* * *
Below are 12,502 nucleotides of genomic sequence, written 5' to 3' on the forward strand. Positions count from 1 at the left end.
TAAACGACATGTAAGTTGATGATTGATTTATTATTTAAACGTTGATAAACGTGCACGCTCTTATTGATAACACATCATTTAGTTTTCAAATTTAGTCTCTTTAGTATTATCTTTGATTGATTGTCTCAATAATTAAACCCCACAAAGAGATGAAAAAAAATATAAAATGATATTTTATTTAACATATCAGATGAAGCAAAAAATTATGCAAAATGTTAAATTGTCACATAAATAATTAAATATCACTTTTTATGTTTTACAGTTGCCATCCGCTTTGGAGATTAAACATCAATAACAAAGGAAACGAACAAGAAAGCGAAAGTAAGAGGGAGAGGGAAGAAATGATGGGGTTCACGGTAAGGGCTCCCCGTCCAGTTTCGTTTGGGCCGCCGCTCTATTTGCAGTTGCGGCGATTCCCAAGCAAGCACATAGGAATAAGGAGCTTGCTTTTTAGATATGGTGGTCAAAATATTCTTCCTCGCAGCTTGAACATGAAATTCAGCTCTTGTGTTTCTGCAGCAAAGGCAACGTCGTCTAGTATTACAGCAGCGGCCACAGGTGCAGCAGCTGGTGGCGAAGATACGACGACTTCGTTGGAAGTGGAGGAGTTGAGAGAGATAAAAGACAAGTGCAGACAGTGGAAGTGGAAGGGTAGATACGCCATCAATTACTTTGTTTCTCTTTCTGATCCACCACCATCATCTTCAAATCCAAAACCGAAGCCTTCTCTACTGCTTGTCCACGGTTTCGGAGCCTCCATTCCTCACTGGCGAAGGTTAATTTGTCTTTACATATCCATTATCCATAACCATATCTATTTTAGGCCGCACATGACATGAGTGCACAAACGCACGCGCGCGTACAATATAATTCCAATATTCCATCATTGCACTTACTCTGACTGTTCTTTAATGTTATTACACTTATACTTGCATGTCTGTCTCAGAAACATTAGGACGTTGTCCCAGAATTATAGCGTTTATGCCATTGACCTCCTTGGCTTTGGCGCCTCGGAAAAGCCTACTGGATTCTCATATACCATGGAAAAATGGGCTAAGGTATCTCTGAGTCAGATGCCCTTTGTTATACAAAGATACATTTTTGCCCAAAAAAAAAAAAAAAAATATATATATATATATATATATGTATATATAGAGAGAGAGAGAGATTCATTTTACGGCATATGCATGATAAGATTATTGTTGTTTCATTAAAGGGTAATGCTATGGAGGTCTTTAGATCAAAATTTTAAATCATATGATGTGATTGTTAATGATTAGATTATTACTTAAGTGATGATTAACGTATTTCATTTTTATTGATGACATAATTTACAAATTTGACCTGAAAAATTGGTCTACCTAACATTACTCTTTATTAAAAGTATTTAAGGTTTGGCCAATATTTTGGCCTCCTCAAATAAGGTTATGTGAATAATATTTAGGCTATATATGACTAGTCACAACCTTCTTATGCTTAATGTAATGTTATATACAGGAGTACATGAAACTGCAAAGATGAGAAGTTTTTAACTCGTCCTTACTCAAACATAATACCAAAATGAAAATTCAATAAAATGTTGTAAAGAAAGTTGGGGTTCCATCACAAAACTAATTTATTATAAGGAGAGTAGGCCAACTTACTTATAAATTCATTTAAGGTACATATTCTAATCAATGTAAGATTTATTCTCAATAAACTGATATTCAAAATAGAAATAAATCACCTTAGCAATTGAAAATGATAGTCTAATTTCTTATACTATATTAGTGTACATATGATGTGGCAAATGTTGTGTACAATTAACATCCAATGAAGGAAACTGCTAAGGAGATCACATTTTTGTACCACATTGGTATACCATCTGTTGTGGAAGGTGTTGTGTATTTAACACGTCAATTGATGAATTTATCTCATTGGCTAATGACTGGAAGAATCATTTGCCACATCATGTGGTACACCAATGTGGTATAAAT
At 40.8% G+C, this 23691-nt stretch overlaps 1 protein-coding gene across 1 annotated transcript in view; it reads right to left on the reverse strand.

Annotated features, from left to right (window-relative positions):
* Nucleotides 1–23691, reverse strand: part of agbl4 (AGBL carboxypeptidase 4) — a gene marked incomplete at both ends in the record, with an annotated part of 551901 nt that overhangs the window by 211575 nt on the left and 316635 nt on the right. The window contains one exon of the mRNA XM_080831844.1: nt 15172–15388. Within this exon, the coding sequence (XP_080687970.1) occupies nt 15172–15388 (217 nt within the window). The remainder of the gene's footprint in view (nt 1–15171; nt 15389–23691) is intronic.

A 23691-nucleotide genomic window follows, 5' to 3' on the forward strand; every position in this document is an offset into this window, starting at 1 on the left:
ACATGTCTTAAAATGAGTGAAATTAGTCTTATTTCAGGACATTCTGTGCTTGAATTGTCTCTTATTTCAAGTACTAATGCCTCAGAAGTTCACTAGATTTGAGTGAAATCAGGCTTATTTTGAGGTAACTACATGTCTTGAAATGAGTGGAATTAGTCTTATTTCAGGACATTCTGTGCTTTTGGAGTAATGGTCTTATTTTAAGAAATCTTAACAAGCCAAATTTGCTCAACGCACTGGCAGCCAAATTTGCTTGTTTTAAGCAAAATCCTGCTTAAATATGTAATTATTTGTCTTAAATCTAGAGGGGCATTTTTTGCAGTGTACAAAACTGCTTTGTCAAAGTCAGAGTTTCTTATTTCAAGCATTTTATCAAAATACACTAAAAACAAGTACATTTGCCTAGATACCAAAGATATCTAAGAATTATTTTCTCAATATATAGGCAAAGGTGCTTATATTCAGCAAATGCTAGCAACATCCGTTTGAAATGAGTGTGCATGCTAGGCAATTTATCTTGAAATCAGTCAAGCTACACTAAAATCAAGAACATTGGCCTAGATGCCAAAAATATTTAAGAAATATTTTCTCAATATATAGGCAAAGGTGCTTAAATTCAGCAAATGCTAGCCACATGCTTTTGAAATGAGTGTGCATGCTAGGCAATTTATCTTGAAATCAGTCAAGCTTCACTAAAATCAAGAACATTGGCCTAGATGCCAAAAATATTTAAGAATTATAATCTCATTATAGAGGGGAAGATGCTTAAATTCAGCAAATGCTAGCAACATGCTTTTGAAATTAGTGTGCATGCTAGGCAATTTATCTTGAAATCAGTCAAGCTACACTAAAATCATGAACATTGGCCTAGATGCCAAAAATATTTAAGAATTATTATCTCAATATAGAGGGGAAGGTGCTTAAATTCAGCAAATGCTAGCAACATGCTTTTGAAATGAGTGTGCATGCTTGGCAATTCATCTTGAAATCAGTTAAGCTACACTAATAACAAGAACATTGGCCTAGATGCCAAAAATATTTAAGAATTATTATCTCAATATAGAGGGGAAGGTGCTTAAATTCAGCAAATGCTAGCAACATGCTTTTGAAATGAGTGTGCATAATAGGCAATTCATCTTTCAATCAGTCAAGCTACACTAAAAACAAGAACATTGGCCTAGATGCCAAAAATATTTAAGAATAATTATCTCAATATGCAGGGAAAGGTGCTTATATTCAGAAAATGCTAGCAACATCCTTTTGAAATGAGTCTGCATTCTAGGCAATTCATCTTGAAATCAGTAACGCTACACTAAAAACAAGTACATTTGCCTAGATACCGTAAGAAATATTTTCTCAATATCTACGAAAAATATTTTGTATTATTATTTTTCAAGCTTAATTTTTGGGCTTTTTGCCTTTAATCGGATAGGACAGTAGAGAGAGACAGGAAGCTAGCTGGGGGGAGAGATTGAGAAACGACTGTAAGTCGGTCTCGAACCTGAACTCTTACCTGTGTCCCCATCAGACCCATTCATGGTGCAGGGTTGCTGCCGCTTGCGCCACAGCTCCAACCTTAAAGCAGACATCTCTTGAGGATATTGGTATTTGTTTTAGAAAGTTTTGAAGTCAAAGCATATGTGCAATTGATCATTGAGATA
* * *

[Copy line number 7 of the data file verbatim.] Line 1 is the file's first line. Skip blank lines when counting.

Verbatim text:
ACATGTCTTAAAATGAGTGAAATTAGTCTTATTTCAGGACATTCTGTGCTTGAATTGTCTCTTATTTCAAGTACTAATGCCTCAGAAGTTCACTAGATTTGAGTGAAATCAGGCTTATTTTGAGGTAACTACATGTCTTGAAATGAGTGGAATTAGTCTTATTTCAGGACATTCTGTGCTTTTGGAGTAATGGTCTTATTTTAAGAAATCTTAACAAGCCAAATTTGCTCAACGCACTGGCAGCCAAATTTGCTTGTTTTAAGCAAAATCCTGCTTAAATATGTAATTATTTGTCTTAAATCTAGAGGGGCATTTTTTGCAGTGTACAAAACTGCTTTGTCAAAGTCAGAGTTTCTTATTTCAAGCATTTTATCAAAATACACTAAAAACAAGTACATTTGCCTAGATACCAAAGATATCTAAGAATTATTTTCTCAATATATAGGCAAAGGTGCTTATATTCAGCAAATGCTAGCAACATCCGTTTGAAATGAGTGTGCATGCTAGGCAATTTATCTTGAAATCAGTCAAGCTACACTAAAATCAAGAACATTGGCCTAGATGCCAAAAATATTTAAGAAATATTTTCTCAATATATAGGCAAAGGTGCTTAAATTCAGCAAATGCTAGCCACATGCTTTTGAAATGAGTGTGCATGCTAGGCAATTTATCTTGAAATCAGTCAAGCTTCACTAAAATCAAGAACATTGGCCTAGATGCCAAAAATATTTAAGAATTATAATCTCATTATAGAGGGGAAGATGCTTAAATTCAGCAAATGCTAGCAACATGCTTTTGAAATTAGTGTGCATGCTAGGCAATTTATCTTGAAATCAGTCAAGCTACACTAAAATCATGAACATTGGCCTAGATGCCAAAAATATTTAAGAATTATTATCTCAATATAGAGGGGAAGGTGCTTAAATTCAGCAAATGCTAGCAACATGCTTTTGAAATGAGTGTGCATGCTTGGCAATTCATCTTGAAATCAGTTAAGCTACACTAATAACAAGAACATTGGCCTAGATGCCAAAAATATTTAAGAATTATTATCTCAATATAGAGGGGAAGGTGCTTAAATTCAGCAAATGCTAGCAACATGCTTTTGAAATGAGTGTGCATAATAGGCAATTCATCTTTCAATCAGTCAAGCTACACTAAAAACAAGAACATTGGCCTAGATGCCAAAAATATTTAAGAATAATTATCTCAATATGCAGGGAAAGGTGCTTATATTCAGAAAATGCTAGCAACATCCTTTTGAAATGAGTCTGCATTCTAGGCAATTCATCTTGAAATCAGTAACGCTACACTAAAAACAAGTACATTTGCCTAGATACCGTAAGAAATATTTTCTCAATATCTACGAAAAATATTTTGTATTATTATTTTTCAAGCTTAATTTTTGGGCTTTTTGCCTTTAATCGGATAGGACAGTAGAGAGAGACAGGAAGCTAGCTGGGGGGAGAGATTGAGAAACGACTGTAAGTCGGTCTCGAACCTGAACTCTTACCTGTGTCCCCATCAGACCCATTCATGGTGCAGGGTTGCTGCCGCTTGCGCCACAGCTCCAACCTTAAAGCAGACATCTCTTGAGGATATTGGTATTTGTTTTAGAAAGTTTTGAAGTCAAAGCATATGTGCAATTGATCATTGAGATA